Prometheus Fuels is a California startup aiming to scale up a process that can sound remarkably simple: “We remove CO2 from the air and turn it into gasoline.”
The process, which recently has been either a holy grail or a red herring for the oil and gas industry, isn't new. But it’s been waylaid from practicality by its high cost, high energy input, and difficulties in scaling up.
For one, that electrochemical process isn’t as straightforward as it sounds. As reported by Science last month, it starts with carbon dioxide from air and water to form carbonic acid—the compound that is acidifying our oceans. It’s then converted to carbon monoxide and hydroxide, over a copper surface, with the application of electricity, and the carbon monoxide reacts with water on the copper to make ethanol. A catalyst helps produce larger fuel molecules.
Taking out the distillation
Others have gotten this far. Those hydrocarbons are produced in water, and so far extracting them—so that they can be used as fuel—has been a costly and energy intensive distillation process. The new project uses materials originally intended for water desalination and treatment, including a “proprietary carbon nanotube membrane sieve” that claims to extract hydrocarbons better while letting the water through and leaving the alcohol (fuel).
Canada’s Carbon Engineering is probably the company that’s come the closest so far to a production product. And Audi has been involved in the production of renewable diesel at a plant in Dresden run by the energy and fuels company Sunfire. Audi’s involvement began in 2015 with a synthetic diesel project that resulted in a substance called “blue crude.” Made up of long-chain hydrocarbons, it could then be refined and be mixed with conventional diesel.
Prometheus carbon-neutral fuel
As Science put it, the project and others like it aim to make “fossil fuel without the fossils.”
Carbon Engineering said in 2015 that one of its early plants could produce about 132 gallons (500 liters) a day from 1 to 2 tons of atmospheric carbon dioxide. According to the EIA, the U.S. uses about 385 million gallons of gasoline per day. Total greenhouse-gas emissions from the U.S. is about 14 million metric tons a day.
Prometheus’ founder Rob McGinnis claims that because of the less energy-intensive process, $3 is the company’s break-even price, per gallon
As the report notes, the idea has attracted some powerful investors, including $150,000 from Silicon Valley’s Y Combinator. McGinnis, in a Y Combinator pitch, said he expects the process to reach 50 to 60 percent overall efficiency at maturity. Prometheus is the first to claim that it sees the potential to produce such fuel “at a low enough cost to compete with fossil fuel.”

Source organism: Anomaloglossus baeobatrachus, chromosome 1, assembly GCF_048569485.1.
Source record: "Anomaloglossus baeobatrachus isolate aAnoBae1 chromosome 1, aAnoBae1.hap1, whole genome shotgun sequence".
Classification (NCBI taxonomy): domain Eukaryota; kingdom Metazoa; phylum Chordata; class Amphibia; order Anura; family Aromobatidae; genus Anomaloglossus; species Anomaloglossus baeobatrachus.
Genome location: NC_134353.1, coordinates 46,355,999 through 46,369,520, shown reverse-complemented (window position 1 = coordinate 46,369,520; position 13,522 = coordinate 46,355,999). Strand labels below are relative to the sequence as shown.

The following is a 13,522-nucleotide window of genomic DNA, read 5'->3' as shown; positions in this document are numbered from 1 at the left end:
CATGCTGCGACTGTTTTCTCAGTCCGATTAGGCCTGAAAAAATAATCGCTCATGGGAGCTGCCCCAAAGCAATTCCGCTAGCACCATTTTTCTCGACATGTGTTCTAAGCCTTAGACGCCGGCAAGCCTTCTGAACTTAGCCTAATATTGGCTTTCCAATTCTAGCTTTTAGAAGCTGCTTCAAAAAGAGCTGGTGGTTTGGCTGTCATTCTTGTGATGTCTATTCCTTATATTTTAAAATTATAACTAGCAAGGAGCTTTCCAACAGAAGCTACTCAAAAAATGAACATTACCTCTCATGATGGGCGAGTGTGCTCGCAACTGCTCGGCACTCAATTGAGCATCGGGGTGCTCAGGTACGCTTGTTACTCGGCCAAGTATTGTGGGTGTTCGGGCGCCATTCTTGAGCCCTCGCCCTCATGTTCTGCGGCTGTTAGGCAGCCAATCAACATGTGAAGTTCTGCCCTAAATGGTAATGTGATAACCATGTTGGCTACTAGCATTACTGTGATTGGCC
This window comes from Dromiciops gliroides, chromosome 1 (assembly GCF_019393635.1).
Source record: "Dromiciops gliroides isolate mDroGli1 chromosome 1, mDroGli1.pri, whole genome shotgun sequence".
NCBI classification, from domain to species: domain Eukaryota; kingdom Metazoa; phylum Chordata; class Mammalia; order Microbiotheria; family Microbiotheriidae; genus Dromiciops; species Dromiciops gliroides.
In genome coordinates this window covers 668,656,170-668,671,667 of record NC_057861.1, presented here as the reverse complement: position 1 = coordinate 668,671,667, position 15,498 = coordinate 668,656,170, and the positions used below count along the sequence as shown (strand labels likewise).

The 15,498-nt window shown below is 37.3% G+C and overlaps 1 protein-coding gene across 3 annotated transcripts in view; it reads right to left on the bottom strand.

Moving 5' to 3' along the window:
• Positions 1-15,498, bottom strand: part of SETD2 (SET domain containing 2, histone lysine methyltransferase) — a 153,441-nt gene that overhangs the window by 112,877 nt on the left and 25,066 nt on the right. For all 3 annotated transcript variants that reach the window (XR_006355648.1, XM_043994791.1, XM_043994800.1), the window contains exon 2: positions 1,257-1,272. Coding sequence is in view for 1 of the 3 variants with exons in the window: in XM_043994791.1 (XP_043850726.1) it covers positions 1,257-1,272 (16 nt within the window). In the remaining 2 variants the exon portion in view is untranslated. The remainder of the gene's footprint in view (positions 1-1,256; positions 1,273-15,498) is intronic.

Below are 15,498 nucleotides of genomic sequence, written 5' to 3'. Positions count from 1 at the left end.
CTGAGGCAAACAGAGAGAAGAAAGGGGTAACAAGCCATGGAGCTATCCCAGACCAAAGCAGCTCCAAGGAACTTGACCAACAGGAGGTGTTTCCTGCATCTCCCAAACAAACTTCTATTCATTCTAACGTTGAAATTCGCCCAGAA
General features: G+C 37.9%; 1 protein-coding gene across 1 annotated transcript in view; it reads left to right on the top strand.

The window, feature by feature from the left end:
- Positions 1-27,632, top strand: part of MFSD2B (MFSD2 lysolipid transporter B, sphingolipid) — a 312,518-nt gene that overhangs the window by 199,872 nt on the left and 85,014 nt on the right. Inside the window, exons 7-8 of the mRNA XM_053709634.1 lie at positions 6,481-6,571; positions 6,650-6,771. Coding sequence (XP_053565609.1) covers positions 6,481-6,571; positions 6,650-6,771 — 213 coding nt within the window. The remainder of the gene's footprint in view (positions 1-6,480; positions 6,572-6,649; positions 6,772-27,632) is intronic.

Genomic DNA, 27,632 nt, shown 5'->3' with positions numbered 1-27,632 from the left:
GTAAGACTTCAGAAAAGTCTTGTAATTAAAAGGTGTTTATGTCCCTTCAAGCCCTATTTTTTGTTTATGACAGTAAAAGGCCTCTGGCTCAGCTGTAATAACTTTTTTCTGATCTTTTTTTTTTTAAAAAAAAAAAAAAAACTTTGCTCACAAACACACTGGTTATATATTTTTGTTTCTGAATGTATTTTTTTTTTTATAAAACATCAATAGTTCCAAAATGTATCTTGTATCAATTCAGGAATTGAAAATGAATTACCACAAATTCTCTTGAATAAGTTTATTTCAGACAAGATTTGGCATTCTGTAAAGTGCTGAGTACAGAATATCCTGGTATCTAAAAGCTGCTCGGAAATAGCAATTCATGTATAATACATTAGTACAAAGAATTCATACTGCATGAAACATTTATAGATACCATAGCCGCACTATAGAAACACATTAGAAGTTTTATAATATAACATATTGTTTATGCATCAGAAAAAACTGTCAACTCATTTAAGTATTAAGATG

That’s a big improvement over previous attempts, which have required magnitudes more end energy. But it’s still no reason to churn out vehicles with internal combustion engines because we no longer have to drill, frack, or sacrifice farmland for the cause.
Napkin math on how it would compare to EVs
There’s about 33.4 kwh of energy in a gallon of gasoline. So if it takes roughly double that (66.8 kwh) to generate a gallon—and that amount is about 10 times the generally accepted amount of energy it takes to produce a gallon of gasoline (between 6 and 7.5 kwh).
Tesla electric cars at Supercharger fast-charging site, TK [photo: Jay Lucas]
According to the EPA, the 2019 Tesla Model 3 Long Range takes 26 kwh to go 100 miles. And the EPA says that the U.S. volume-average combined fuel economy rating for 2017-model-year vehicles (the most recent data set) was 24.9 mpg. So with the energy used to produce a gallon of gasoline, you could go 10 times that in the Model 3—more than 250 miles.
Although Prometheus would use energy from renewable sources, like wind or solar, to produce its fuel, that means the fuel requires about six times the energy (in a best-case scenario) to go the same distance as an electric car.
Getting through the green gloss
Zero carbon emissions sounds great, but it doesn’t mean zero pollution. It’s different than carbon-sequestration projects, which aim to capture carbon dioxide through shared methods but store it away long-term, so it’s not problematic for the environment. Internal combustion engines would still burn the fuels and produce nitrogen oxides, carbon monoxide, sulfur dioxide, and other criteria pollutants.
Those aiming to cut their carbon footprint in vehicles are surely best served by going with electric cars. But there could be a big future for fuels like these for air travel. Prometheus last month made a deal to supply carbon-neutral fuel for Boom Supersonic, which aims to build a supersonic commercial airliner and has 30 aircraft on pre-order from customers including Virgin and Japan Airlines.
It could signal some huge marketing opportunities and, perhaps, a new era for transparency into exactly what goes in your gas tank.